The goal of an efficacious cancer therapy is to specifically target diseased cells at high accuracy while sparing normal, healthy cells. Over the past three decades, immunotherapy, based on the use of monoclonal antibodies (mAbs) directed against tumor-associated antigens, to inhibit their oncogenic function, or against immune checkpoints, to modulate specific T cell responses against cancer, has proven to be an important strategy for cancer therapy. Nevertheless, the number of mAbs approved for clinical use is still limited because of significant drawbacks to their applicability. Oligonucleotide aptamers, similarly to antibodies, form high-affinity bonds with their specific protein targets, thus representing an effective tool for active cancer targeting. Compared to antibodies, aptamers’ use as therapeutic agents benefits from their low size, low/no immunogenicity, simple synthesis and design flexibility for improving efficacy and stability. This review intends to highlight recently emerged applications of aptamers as recognition elements, from biomarker discovery to targeted drug delivery and targeted treatment, showing aptamers’ potential to work in conjunction with antibodies for attacking cancer from multiple flanks.
Immunotherapy has changed the natural history of several malignancies that, a decade ago, had a very poor prognosis, such as lung cancer and melanoma. Consequently, many attempts have been done to expand the indications of immunotherapy agents, predominantly immune checkpoint inhibitors (ICIs), in other cancers, including gynecological malignancies. Alongside promising results in cervical and endometrial neoplasms, there are not clear data on the benefit of ICIs as single agent or in combination with antiangiogenic agents in ovarian cancer (OC) and ongoing trials are focusing on combining ICIs with standard chemotherapy or PARP inhibitors. This chapter summarized the evidences of ICIs in gynecological malignancies and report the ongoing trials in cervical, endometrial and OC.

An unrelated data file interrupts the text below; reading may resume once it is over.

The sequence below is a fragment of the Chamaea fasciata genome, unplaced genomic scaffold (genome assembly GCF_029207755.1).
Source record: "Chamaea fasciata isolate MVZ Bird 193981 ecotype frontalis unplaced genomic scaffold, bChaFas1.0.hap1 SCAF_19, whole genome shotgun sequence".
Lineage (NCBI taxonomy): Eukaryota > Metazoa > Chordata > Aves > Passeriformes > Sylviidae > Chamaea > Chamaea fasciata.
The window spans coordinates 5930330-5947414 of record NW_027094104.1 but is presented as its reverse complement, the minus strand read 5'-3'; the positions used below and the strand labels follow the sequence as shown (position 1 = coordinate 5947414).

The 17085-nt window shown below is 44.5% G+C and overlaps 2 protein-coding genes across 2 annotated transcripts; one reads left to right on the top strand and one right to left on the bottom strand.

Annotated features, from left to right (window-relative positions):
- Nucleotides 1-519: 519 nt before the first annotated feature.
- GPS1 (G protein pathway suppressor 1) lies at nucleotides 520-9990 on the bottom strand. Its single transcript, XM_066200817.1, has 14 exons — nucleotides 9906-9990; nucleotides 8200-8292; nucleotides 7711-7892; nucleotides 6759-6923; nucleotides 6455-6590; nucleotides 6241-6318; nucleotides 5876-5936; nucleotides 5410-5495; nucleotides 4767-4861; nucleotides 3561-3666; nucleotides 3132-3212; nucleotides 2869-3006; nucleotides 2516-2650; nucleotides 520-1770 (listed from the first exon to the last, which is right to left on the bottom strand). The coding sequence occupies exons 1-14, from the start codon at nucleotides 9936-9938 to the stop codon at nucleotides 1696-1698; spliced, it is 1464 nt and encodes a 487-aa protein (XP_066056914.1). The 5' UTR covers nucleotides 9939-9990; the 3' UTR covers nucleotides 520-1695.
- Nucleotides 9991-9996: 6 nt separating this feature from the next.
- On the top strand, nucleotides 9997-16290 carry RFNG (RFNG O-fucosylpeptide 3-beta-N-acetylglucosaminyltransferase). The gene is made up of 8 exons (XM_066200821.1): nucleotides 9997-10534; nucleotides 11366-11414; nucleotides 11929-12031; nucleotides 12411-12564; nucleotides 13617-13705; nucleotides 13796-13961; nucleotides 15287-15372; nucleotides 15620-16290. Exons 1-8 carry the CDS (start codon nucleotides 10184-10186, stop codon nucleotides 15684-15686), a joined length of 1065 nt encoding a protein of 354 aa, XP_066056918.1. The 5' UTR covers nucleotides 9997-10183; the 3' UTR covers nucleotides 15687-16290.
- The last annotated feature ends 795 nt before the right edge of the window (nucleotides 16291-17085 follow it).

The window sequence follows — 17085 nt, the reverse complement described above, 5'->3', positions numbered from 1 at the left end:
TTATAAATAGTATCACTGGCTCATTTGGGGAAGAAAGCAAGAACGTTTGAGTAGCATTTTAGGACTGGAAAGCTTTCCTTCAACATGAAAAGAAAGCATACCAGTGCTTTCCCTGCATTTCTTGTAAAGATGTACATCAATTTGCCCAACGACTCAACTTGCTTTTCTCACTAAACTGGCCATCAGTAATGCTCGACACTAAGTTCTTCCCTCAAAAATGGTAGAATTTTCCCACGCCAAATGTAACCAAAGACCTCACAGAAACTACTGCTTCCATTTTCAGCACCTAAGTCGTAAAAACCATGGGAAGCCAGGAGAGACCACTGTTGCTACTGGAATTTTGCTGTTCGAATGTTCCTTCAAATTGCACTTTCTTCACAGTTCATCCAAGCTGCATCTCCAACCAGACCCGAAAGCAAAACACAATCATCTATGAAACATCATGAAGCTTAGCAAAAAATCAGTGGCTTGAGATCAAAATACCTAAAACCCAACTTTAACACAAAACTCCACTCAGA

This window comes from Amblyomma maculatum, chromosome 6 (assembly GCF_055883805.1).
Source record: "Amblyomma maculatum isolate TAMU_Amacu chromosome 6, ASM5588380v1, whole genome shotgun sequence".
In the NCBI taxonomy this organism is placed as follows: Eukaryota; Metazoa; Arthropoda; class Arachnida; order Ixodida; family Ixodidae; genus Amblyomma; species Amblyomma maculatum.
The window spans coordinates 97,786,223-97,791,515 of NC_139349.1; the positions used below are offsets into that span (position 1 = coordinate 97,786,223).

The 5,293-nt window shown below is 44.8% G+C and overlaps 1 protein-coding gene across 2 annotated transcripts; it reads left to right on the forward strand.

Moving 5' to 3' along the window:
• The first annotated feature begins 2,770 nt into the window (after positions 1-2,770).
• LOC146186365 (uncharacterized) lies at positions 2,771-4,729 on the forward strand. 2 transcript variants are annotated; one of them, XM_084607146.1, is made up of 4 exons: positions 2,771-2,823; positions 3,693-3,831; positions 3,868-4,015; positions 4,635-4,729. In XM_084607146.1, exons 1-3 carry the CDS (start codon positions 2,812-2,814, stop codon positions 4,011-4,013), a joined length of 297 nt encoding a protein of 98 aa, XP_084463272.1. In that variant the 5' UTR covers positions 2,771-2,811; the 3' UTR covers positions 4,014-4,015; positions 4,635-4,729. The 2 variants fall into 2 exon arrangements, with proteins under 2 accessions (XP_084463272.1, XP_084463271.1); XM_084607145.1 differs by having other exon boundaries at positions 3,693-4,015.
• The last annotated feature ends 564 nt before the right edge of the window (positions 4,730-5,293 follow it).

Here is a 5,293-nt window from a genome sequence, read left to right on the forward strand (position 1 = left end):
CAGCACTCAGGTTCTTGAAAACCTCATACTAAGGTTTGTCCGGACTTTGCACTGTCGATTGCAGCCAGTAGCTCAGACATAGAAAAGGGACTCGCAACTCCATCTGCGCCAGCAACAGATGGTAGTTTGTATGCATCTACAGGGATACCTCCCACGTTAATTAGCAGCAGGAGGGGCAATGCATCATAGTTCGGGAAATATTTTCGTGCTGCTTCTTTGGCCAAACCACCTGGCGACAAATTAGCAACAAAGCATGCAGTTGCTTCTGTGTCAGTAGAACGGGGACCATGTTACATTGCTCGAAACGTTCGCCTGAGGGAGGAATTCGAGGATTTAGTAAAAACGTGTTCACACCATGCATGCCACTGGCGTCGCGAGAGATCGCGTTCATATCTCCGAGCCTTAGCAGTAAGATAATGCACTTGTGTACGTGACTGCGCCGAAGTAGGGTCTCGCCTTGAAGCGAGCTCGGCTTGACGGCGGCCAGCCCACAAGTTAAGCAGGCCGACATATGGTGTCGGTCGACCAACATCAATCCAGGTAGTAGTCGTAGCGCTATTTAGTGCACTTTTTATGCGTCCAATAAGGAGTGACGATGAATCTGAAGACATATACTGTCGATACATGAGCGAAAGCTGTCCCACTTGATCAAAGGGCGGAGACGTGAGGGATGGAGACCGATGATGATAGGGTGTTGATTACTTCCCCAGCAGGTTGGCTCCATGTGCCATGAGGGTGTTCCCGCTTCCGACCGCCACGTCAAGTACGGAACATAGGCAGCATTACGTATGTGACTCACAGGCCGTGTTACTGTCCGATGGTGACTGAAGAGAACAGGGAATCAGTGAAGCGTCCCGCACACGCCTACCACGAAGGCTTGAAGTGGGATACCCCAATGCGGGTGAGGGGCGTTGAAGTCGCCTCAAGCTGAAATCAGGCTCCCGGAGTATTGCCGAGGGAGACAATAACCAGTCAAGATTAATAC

The occurrence of phenotype switch from an epithelial to a mesenchymal cell state during the activation of the epithelial mesenchymal transition (EMT) program in cancer cells has been closely associated with the generation of invasive tumor cells that contribute to metastatic dissemination and treatment failure. Liquid biopsy represents an emergent non-invasive tool that may improve our understanding of the molecular events leading to cancer progression and initiating the metastatic cascade through the dynamic analysis of tumor-derived components isolated from body fluids. The present review will primarily focus on the applications of liquid biopsy in lung cancer patients for identifying EMT signature, elucidating molecular mechanisms underlying the acquisition of an invasive phenotype and detecting new targets for therapy.